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I have an immutable Iterable<X> with a large number of elements. (it happens to be a List<> but never mind that.)

What I would like to do is start a few parallel / asynchronous tasks to iterate over the Iterable<> with the same iterator, and I'm wondering what interface I should use.

Here's a sample implementation with the to-be-determined interface QuasiIteratorInterface:

public void process(Iterable<X> iterable)
{
   QuasiIteratorInterface<X> qit = ParallelIteratorWrapper.iterate(iterable);
   for (int i = 0; i < MAX_PARALLEL_COUNT; ++i)
   {
      SomeWorkerClass worker = new SomeWorkerClass(qit);
      worker.start();
   }
}

class ParallelIteratorWrapper<T> implements QuasiIteratorInterface<T>
{
   final private Iterator<T> iterator;
   final private Object lock = new Object();
   private ParallelIteratorWrapper(Iterator<T> iterator) { 
      this.iterator = iterator;
   }
   static public <T> ParallelIteratorWrapper<T> iterate(Iterable<T> iterable)
   {
      return new ParallelIteratorWrapper(iterable.iterator());
   }
   private T getNextItem()
   {
      synchronized(lock)
      {
         if (this.iterator.hasNext())
            return this.iterator.next();
         else
            return null;
      }
   }
   /* QuasiIteratorInterface methods here */
}

Here's my problem:

  • it doesn't make sense to use Iterator directly, since hasNext() and next() have a synchronization problem, where hasNext() is useless if someone else calls next() before you do.

  • I'd love to use Queue, but the only method I need is poll()

  • I'd love to use ConcurrentLinkedQueue to hold my large number of elements... except I may have to iterate through the elements more than once, so I can't use that.

Any suggestions?

share|improve this question
    
In the scenario where you want to make a second pass across the data, does the order of iteration need to be the same as the first pass? –  ChrisH May 5 '11 at 19:33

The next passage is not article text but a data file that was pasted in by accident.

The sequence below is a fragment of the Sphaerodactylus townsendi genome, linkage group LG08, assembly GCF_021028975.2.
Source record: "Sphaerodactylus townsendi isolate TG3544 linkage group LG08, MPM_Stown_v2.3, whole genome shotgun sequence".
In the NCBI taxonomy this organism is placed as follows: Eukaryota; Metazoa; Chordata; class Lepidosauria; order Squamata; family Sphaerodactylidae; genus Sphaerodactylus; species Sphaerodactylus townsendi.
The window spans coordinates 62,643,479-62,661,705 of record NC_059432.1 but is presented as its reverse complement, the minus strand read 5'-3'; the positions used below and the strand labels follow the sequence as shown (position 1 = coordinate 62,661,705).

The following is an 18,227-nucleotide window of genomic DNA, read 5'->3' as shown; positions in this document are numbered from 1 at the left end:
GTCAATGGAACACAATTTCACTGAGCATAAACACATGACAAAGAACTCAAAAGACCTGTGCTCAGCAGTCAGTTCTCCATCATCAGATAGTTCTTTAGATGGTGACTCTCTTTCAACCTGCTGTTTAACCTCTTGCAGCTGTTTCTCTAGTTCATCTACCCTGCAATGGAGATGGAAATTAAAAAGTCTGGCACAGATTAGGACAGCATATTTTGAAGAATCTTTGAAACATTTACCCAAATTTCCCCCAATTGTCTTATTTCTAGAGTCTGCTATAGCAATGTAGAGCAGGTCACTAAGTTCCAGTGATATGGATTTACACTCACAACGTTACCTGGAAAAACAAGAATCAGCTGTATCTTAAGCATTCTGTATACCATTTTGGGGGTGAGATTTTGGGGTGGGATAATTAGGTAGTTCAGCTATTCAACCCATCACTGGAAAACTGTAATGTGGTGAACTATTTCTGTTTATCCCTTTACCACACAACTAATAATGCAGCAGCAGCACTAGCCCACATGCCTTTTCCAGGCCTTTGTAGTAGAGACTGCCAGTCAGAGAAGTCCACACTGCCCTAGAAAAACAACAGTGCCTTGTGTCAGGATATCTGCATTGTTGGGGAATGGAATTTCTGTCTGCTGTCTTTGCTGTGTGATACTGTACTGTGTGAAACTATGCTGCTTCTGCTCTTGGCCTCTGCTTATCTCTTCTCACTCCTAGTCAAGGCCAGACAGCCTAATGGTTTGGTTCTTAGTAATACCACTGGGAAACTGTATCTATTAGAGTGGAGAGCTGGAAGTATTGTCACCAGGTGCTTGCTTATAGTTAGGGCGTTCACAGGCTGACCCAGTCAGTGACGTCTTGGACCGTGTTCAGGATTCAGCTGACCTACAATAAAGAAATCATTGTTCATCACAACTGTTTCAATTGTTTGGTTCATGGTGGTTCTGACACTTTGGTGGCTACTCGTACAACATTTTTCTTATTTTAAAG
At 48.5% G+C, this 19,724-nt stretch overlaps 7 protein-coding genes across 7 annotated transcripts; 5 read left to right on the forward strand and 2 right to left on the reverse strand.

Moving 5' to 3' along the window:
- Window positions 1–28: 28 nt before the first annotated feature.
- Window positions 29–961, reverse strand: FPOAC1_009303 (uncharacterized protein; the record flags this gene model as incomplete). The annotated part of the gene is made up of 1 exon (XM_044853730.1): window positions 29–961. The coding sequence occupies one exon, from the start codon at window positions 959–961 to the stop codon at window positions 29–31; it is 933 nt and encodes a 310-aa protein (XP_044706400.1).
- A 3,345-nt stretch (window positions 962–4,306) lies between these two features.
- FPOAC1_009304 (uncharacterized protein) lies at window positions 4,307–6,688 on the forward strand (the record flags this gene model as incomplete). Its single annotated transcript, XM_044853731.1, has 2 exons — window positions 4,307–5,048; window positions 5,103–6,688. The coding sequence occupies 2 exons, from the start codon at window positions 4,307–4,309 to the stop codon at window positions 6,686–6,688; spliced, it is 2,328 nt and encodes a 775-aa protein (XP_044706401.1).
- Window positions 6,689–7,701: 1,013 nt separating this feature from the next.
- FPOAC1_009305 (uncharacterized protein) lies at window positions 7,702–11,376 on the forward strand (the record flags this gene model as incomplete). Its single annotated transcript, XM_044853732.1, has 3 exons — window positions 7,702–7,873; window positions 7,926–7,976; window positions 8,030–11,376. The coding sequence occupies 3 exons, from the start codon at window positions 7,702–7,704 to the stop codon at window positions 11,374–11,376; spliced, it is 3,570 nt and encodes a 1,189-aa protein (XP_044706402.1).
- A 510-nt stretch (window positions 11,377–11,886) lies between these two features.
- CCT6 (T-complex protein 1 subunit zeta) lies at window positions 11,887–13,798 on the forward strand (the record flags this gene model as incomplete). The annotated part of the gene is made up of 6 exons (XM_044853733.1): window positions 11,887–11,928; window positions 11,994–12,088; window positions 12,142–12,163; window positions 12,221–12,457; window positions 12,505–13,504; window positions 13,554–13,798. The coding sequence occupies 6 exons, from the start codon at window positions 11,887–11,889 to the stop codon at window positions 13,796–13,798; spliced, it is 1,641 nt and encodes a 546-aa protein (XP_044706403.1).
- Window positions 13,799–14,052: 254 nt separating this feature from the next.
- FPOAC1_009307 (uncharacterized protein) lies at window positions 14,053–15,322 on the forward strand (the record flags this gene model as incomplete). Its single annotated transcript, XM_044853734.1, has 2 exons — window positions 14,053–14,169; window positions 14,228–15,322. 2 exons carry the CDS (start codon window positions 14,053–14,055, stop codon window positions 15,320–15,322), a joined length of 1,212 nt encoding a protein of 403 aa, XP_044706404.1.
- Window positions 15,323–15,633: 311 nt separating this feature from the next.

Aside from the course locking and the fact that null is a valid entry for many List implementations, what is the problem/question? –  Tim Bender May 5 '11 at 19:35
    
@ChrisH: yes, the order should always be the same. –  Jason S May 5 '11 at 19:36
    
@Tim: are you saying I should just use Iterator then? –  Jason S May 5 '11 at 19:37
    
@Jason S, no because Iterator implementations are not guaranteed to be thread safe and from what I have seen the implementation in AbstractList is definitely not thread safe. I am simply asking, what is the question? –  Tim Bender May 5 '11 at 19:48

2 Answers 2

up vote 1 down vote accepted

Create your own Producer interface with the poll() method or equivalent (Guava's Supplier for instance). The implementation options are many but if you have an immutable random access list then you can simply maintain a thread-safe monotonic counter (AtomicInteger for instance) and call list.get(int) eg:

class ListSupplier<T> implements Supplier<T> {
  private final AtomicInteger next = new AtomicInteger();
  private final List<T> elements; // ctor injected

  …
  public <T> get() {
    // real impl more complicated due to bounds checks
    // and what to do when exhausted
    return elements.get(next.getAndIncrement());
  }
}

That is thread-safe, but you'd probably want to either return an Option style thing or null when exhausted.

share|improve this answer

Have one dispatcher thread that iterates over Iterable and dispatches elements to multiple worker threads that perform the work on the elements. You can use ThreadPoolExecutor to automate this.

share|improve this answer
    
Thanks, but I don't want to couple the work-scheduling mechanism (which is complicated and has certain constraints, for reasons outside the scope of this question) with the mechanism that controls sharing access to elements. –  Jason S May 5 '11 at 19:48

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